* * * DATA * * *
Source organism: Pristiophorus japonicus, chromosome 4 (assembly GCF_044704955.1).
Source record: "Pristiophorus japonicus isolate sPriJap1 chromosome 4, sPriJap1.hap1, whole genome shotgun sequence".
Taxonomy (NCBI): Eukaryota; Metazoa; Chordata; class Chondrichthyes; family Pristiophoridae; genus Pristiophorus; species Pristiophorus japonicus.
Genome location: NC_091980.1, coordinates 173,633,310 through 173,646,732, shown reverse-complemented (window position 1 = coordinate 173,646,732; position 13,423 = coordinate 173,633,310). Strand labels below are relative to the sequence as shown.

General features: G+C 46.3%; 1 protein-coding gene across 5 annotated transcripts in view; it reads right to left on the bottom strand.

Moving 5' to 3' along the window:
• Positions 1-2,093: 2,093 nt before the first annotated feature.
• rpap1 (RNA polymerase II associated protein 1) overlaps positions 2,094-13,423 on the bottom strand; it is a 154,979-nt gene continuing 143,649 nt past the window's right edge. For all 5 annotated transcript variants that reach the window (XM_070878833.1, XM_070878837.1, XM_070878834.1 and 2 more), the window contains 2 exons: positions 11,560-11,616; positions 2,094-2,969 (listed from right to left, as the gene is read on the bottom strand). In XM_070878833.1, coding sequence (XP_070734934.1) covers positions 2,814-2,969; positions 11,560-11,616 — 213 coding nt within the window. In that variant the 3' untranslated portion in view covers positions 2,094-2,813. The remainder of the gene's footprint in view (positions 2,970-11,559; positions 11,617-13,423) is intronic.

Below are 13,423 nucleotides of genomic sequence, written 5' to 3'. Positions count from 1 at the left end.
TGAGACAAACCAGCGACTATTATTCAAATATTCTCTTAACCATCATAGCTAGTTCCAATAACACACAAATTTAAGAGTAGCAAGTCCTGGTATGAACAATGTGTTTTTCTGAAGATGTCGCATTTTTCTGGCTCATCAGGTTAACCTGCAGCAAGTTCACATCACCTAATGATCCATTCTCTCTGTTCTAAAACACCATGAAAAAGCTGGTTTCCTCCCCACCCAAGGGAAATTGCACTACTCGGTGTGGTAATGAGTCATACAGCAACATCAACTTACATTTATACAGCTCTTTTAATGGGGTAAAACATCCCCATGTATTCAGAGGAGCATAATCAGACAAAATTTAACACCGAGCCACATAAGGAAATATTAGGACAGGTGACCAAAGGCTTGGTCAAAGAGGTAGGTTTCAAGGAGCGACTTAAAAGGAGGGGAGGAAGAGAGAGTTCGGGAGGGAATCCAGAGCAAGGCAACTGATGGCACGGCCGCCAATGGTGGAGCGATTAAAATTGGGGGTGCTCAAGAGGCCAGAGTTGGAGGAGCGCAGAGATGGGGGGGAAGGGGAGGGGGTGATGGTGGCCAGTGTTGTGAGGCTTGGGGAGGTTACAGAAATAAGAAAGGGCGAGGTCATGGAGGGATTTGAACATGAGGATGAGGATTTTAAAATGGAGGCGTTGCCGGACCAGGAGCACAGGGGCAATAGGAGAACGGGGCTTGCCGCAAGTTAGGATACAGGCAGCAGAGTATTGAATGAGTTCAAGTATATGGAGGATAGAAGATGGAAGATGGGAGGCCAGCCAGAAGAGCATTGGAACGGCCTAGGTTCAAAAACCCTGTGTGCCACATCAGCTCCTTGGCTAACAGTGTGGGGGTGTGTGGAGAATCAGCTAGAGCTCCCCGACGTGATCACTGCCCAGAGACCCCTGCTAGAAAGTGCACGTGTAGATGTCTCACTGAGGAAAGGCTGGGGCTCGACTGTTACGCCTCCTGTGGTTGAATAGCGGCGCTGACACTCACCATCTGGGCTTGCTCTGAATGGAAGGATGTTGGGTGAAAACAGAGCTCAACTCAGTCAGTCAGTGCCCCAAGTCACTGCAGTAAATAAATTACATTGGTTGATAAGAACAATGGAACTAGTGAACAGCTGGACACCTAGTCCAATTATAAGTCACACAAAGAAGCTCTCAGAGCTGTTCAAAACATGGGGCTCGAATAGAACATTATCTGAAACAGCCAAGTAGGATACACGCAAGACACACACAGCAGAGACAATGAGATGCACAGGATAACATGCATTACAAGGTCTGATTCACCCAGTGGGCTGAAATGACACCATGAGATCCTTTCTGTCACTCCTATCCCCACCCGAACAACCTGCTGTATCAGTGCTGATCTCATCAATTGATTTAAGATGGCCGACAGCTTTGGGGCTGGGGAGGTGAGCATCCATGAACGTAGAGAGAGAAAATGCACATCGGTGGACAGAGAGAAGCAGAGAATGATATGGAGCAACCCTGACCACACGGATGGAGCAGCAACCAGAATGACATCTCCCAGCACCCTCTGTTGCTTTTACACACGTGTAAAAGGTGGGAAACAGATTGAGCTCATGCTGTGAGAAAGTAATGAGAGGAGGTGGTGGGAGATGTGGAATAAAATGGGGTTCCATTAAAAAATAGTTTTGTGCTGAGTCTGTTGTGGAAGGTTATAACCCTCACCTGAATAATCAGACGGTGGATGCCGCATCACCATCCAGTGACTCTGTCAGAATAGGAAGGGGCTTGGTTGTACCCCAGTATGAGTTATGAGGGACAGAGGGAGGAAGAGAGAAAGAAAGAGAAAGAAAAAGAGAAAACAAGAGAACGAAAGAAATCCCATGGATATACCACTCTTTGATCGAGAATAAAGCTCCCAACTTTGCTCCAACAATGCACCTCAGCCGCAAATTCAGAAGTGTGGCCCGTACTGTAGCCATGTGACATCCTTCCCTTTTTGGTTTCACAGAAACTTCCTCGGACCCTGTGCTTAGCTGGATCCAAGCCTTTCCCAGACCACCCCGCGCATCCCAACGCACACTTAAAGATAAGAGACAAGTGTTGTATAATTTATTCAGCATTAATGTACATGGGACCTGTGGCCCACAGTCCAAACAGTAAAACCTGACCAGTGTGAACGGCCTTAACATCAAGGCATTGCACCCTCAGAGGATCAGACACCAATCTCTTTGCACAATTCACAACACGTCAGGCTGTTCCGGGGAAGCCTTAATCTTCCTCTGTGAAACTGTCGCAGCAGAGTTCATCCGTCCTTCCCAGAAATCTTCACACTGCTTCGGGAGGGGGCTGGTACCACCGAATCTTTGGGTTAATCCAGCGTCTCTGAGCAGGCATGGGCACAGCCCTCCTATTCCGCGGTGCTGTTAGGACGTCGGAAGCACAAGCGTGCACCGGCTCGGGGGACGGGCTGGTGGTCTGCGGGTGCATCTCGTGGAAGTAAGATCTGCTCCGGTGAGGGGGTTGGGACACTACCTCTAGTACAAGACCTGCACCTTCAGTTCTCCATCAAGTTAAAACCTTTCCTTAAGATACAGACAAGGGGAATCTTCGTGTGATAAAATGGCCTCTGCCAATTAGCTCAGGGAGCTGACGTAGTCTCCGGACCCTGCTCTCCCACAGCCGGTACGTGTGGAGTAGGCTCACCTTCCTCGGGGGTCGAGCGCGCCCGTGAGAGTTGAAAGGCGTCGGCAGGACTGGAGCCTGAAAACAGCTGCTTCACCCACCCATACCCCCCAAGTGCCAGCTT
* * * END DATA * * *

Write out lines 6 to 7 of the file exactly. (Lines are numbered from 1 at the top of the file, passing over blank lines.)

Moving 5' to 3' along the window:
• Positions 1-2,093: 2,093 nt before the first annotated feature.